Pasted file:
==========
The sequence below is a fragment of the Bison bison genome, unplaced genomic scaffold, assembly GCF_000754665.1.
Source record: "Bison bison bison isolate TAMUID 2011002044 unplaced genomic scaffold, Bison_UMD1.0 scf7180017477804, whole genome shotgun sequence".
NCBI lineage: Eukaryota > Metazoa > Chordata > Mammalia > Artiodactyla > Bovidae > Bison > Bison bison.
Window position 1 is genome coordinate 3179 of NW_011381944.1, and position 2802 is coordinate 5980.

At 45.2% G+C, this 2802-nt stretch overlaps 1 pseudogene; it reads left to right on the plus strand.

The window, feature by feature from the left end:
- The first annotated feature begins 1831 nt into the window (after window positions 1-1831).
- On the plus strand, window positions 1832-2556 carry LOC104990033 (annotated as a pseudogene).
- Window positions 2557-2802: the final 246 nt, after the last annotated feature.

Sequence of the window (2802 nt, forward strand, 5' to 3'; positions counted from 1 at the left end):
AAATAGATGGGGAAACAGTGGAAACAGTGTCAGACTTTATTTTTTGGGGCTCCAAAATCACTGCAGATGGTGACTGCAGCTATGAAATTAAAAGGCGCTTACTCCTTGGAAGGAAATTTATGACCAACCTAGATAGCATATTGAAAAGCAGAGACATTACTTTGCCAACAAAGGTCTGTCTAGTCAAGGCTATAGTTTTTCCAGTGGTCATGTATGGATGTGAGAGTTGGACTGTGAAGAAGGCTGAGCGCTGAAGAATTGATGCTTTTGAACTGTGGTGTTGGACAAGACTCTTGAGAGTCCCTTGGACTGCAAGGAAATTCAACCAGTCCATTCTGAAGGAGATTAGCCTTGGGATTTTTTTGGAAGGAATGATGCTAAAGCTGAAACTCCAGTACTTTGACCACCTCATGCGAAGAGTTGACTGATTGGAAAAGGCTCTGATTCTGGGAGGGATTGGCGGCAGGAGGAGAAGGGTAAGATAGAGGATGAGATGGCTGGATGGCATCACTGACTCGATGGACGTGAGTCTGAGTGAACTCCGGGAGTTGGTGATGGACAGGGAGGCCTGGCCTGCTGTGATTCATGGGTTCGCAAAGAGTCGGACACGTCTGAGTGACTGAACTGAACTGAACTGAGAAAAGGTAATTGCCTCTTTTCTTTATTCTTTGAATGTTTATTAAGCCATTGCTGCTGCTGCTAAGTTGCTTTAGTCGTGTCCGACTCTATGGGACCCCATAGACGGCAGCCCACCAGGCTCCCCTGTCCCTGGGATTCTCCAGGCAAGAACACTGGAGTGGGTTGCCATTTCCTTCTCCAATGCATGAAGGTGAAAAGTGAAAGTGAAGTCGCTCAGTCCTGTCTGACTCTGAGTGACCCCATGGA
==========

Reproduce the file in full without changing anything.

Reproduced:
The sequence below is a fragment of the Bison bison genome, unplaced genomic scaffold, assembly GCF_000754665.1.
Source record: "Bison bison bison isolate TAMUID 2011002044 unplaced genomic scaffold, Bison_UMD1.0 scf7180017477804, whole genome shotgun sequence".
NCBI lineage: Eukaryota > Metazoa > Chordata > Mammalia > Artiodactyla > Bovidae > Bison > Bison bison.
Window position 1 is genome coordinate 3179 of NW_011381944.1, and position 2802 is coordinate 5980.

At 45.2% G+C, this 2802-nt stretch overlaps 1 pseudogene; it reads left to right on the plus strand.

The window, feature by feature from the left end:
- The first annotated feature begins 1831 nt into the window (after window positions 1-1831).
- On the plus strand, window positions 1832-2556 carry LOC104990033 (annotated as a pseudogene).
- Window positions 2557-2802: the final 246 nt, after the last annotated feature.

Sequence of the window (2802 nt, forward strand, 5' to 3'; positions counted from 1 at the left end):
AAATAGATGGGGAAACAGTGGAAACAGTGTCAGACTTTATTTTTTGGGGCTCCAAAATCACTGCAGATGGTGACTGCAGCTATGAAATTAAAAGGCGCTTACTCCTTGGAAGGAAATTTATGACCAACCTAGATAGCATATTGAAAAGCAGAGACATTACTTTGCCAACAAAGGTCTGTCTAGTCAAGGCTATAGTTTTTCCAGTGGTCATGTATGGATGTGAGAGTTGGACTGTGAAGAAGGCTGAGCGCTGAAGAATTGATGCTTTTGAACTGTGGTGTTGGACAAGACTCTTGAGAGTCCCTTGGACTGCAAGGAAATTCAACCAGTCCATTCTGAAGGAGATTAGCCTTGGGATTTTTTTGGAAGGAATGATGCTAAAGCTGAAACTCCAGTACTTTGACCACCTCATGCGAAGAGTTGACTGATTGGAAAAGGCTCTGATTCTGGGAGGGATTGGCGGCAGGAGGAGAAGGGTAAGATAGAGGATGAGATGGCTGGATGGCATCACTGACTCGATGGACGTGAGTCTGAGTGAACTCCGGGAGTTGGTGATGGACAGGGAGGCCTGGCCTGCTGTGATTCATGGGTTCGCAAAGAGTCGGACACGTCTGAGTGACTGAACTGAACTGAACTGAGAAAAGGTAATTGCCTCTTTTCTTTATTCTTTGAATGTTTATTAAGCCATTGCTGCTGCTGCTAAGTTGCTTTAGTCGTGTCCGACTCTATGGGACCCCATAGACGGCAGCCCACCAGGCTCCCCTGTCCCTGGGATTCTCCAGGCAAGAACACTGGAGTGGGTTGCCATTTCCTTCTCCAATGCATGAAGGTGAAAAGTGAAAGTGAAGTCGCTCAGTCCTGTCTGACTCTGAGTGACCCCATGGA